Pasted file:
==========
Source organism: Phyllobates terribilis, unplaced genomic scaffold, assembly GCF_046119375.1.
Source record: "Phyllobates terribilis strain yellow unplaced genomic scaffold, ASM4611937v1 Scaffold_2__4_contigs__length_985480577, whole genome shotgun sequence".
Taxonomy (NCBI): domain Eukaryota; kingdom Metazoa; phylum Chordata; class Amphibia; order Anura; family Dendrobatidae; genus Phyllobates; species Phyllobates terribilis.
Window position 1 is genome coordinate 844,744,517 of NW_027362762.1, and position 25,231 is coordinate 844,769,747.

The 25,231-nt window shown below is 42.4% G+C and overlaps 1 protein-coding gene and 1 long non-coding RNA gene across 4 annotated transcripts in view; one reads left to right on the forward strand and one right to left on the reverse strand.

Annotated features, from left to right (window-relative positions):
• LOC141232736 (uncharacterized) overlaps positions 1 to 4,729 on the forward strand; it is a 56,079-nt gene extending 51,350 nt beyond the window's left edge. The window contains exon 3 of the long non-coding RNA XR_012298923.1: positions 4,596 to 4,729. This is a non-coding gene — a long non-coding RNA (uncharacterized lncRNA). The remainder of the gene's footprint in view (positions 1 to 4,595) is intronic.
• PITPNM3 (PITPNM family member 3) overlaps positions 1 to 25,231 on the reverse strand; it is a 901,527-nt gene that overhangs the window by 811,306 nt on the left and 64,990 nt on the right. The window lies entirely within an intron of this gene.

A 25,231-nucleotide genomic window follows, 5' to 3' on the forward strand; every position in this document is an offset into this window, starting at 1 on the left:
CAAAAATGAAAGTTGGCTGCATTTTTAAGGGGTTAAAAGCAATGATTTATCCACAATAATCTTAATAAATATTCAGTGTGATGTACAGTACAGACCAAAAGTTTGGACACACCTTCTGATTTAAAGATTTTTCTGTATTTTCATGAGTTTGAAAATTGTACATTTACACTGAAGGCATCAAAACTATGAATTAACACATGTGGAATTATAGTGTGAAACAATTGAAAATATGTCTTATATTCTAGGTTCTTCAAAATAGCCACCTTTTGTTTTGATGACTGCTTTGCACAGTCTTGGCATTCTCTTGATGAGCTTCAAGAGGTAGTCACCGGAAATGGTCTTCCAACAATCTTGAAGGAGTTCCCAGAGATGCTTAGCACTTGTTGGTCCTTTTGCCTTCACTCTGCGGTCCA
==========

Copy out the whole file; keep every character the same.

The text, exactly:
Source organism: Phyllobates terribilis, unplaced genomic scaffold, assembly GCF_046119375.1.
Source record: "Phyllobates terribilis strain yellow unplaced genomic scaffold, ASM4611937v1 Scaffold_2__4_contigs__length_985480577, whole genome shotgun sequence".
Taxonomy (NCBI): domain Eukaryota; kingdom Metazoa; phylum Chordata; class Amphibia; order Anura; family Dendrobatidae; genus Phyllobates; species Phyllobates terribilis.
Window position 1 is genome coordinate 844,744,517 of NW_027362762.1, and position 25,231 is coordinate 844,769,747.

The 25,231-nt window shown below is 42.4% G+C and overlaps 1 protein-coding gene and 1 long non-coding RNA gene across 4 annotated transcripts in view; one reads left to right on the forward strand and one right to left on the reverse strand.

Annotated features, from left to right (window-relative positions):
• LOC141232736 (uncharacterized) overlaps positions 1 to 4,729 on the forward strand; it is a 56,079-nt gene extending 51,350 nt beyond the window's left edge. The window contains exon 3 of the long non-coding RNA XR_012298923.1: positions 4,596 to 4,729. This is a non-coding gene — a long non-coding RNA (uncharacterized lncRNA). The remainder of the gene's footprint in view (positions 1 to 4,595) is intronic.
• PITPNM3 (PITPNM family member 3) overlaps positions 1 to 25,231 on the reverse strand; it is a 901,527-nt gene that overhangs the window by 811,306 nt on the left and 64,990 nt on the right. The window lies entirely within an intron of this gene.

A 25,231-nucleotide genomic window follows, 5' to 3' on the forward strand; every position in this document is an offset into this window, starting at 1 on the left:
CAAAAATGAAAGTTGGCTGCATTTTTAAGGGGTTAAAAGCAATGATTTATCCACAATAATCTTAATAAATATTCAGTGTGATGTACAGTACAGACCAAAAGTTTGGACACACCTTCTGATTTAAAGATTTTTCTGTATTTTCATGAGTTTGAAAATTGTACATTTACACTGAAGGCATCAAAACTATGAATTAACACATGTGGAATTATAGTGTGAAACAATTGAAAATATGTCTTATATTCTAGGTTCTTCAAAATAGCCACCTTTTGTTTTGATGACTGCTTTGCACAGTCTTGGCATTCTCTTGATGAGCTTCAAGAGGTAGTCACCGGAAATGGTCTTCCAACAATCTTGAAGGAGTTCCCAGAGATGCTTAGCACTTGTTGGTCCTTTTGCCTTCACTCTGCGGTCCA